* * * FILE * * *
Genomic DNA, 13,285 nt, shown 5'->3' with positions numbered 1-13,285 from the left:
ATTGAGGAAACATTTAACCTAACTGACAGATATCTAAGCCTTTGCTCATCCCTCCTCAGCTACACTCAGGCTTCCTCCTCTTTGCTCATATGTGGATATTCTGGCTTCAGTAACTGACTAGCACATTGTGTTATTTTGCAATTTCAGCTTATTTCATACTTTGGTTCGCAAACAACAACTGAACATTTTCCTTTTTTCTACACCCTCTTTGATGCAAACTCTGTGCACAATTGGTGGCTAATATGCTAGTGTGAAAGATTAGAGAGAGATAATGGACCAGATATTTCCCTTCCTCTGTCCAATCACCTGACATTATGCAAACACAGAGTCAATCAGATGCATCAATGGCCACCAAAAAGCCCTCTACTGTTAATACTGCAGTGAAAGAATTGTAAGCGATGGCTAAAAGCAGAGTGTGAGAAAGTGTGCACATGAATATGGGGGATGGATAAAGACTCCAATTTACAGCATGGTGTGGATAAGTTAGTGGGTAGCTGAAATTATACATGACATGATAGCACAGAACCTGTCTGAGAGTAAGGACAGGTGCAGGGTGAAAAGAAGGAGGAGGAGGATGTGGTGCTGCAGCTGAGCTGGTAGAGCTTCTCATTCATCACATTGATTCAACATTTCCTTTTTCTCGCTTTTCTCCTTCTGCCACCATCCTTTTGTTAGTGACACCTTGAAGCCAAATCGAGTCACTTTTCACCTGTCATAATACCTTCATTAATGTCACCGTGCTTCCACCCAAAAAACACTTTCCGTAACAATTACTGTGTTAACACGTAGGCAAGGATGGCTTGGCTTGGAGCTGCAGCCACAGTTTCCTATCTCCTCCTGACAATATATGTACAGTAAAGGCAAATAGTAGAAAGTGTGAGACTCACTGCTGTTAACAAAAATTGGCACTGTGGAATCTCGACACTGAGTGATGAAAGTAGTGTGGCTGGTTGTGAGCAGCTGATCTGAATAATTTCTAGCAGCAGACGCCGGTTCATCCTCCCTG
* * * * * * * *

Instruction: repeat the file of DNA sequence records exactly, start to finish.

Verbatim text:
Genomic DNA, 13,285 nt, shown 5'->3' with positions numbered 1-13,285 from the left:
ATTGAGGAAACATTTAACCTAACTGACAGATATCTAAGCCTTTGCTCATCCCTCCTCAGCTACACTCAGGCTTCCTCCTCTTTGCTCATATGTGGATATTCTGGCTTCAGTAACTGACTAGCACATTGTGTTATTTTGCAATTTCAGCTTATTTCATACTTTGGTTCGCAAACAACAACTGAACATTTTCCTTTTTTCTACACCCTCTTTGATGCAAACTCTGTGCACAATTGGTGGCTAATATGCTAGTGTGAAAGATTAGAGAGAGATAATGGACCAGATATTTCCCTTCCTCTGTCCAATCACCTGACATTATGCAAACACAGAGTCAATCAGATGCATCAATGGCCACCAAAAAGCCCTCTACTGTTAATACTGCAGTGAAAGAATTGTAAGCGATGGCTAAAAGCAGAGTGTGAGAAAGTGTGCACATGAATATGGGGGATGGATAAAGACTCCAATTTACAGCATGGTGTGGATAAGTTAGTGGGTAGCTGAAATTATACATGACATGATAGCACAGAACCTGTCTGAGAGTAAGGACAGGTGCAGGGTGAAAAGAAGGAGGAGGAGGATGTGGTGCTGCAGCTGAGCTGGTAGAGCTTCTCATTCATCACATTGATTCAACATTTCCTTTTTCTCGCTTTTCTCCTTCTGCCACCATCCTTTTGTTAGTGACACCTTGAAGCCAAATCGAGTCACTTTTCACCTGTCATAATACCTTCATTAATGTCACCGTGCTTCCACCCAAAAAACACTTTCCGTAACAATTACTGTGTTAACACGTAGGCAAGGATGGCTTGGCTTGGAGCTGCAGCCACAGTTTCCTATCTCCTCCTGACAATATATGTACAGTAAAGGCAAATAGTAGAAAGTGTGAGACTCACTGCTGTTAACAAAAATTGGCACTGTGGAATCTCGACACTGAGTGATGAAAGTAGTGTGGCTGGTTGTGAGCAGCTGATCTGAATAATTTCTAGCAGCAGACGCCGGTTCATCCTCCCTG